Do Federal Protections for Transgender Employees Exist?
Even after the Defense of Marriage Act (DOMA) was struck down in 2013 and the nationwide legalization of gay marriage in June 2015, LGBT individuals still do not have equal rights on the federal level. This is largely due to the lack of federal protections against employment discrimination, harassment, and retaliation based on sexual orientation or gender identity. On November 10th, however, the Obama administration announced its support and endorsement for the Equality Act, a piece of proposed legislation that aims to amend the Civil Rights Act of 1964 to directly protect LGBT and transgender individuals. Similar legislation has been proposed several times over the past 20 years, however, it has never been voted into law on the federal level.
Does the Civil Rights Act Already Protect Transgender Employees?
Though the Civil Rights Act of 1964 does not expressly protect anti-discrimination rights of transgender individuals, it does protect employees from discrimination based on “sex.” In 1989, the case of Price Waterhouse v. Hopkins made it to the Supreme Court regarding sex discrimination. In this case, Ann Hopkins had been denied promotion to partner because the firm stated she was not “feminine enough” in her walk, talk, and other actions. The Court ruled that discriminating against someone because they did not fit a sex-stereotype constituted unlawful sex discrimination under federal law.
Since that case, the EEOC has ruled in many cases that discrimination against transgender employees is unlawful because it stems from the employees not fitting the stereotype for their sex. Attorney General Eric Holder also stated that the federal Justice Department also takes the stance that transgender discrimination constitutes prohibited sex discrimination. While these opinions are not necessarily binding on the courts or even on private employers (federal transgender employees are protected), this interpretation is growing, despite not yet being addressed by the Supreme Court, to become mandated at the federal level.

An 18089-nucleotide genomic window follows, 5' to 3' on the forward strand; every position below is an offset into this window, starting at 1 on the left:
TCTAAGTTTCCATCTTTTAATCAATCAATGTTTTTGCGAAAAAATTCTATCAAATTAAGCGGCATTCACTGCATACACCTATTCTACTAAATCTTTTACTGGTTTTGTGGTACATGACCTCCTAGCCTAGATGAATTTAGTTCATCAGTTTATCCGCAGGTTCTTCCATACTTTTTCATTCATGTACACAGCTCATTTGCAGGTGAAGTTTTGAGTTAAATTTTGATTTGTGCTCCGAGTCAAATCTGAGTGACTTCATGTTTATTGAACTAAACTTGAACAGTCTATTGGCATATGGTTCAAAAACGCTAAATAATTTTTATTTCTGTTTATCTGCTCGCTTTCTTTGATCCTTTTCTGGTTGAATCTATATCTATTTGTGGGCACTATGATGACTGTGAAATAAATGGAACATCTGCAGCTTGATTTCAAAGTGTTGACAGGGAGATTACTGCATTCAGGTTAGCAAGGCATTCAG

Currently, 19 states and the District of Columbia have laws that provide protections for employees based on gender identity or expression. These states are as follows:
● District of Columbia
● New Jersey
● New Mexico
● Rhode Island
In addition, New York Governor Andrew Cuomo recently announced in October that the state would consider the protections based on “sex” to include gender identity and expression. Though the language of the law is not changing, the way the law is regulated will be changed once this goes into effect.
Contact a Florida Employment Discrimination Lawyer For help
Unlawful discrimination, harassment, and retaliation are unacceptable in workplaces in Florida and across the United States. If your employer has treated you wrongfully in any way, you should always discuss your legal rights with an experienced attorney, as you may have a valid legal claim. Florida employment lawyer Robert S. Norell, P.A. has helped many different clients in Broward County and Miami-Dade County obtain financial recovery for mistreatment on the job, so please call for a consultation at 800-796-0849 as soon as possible.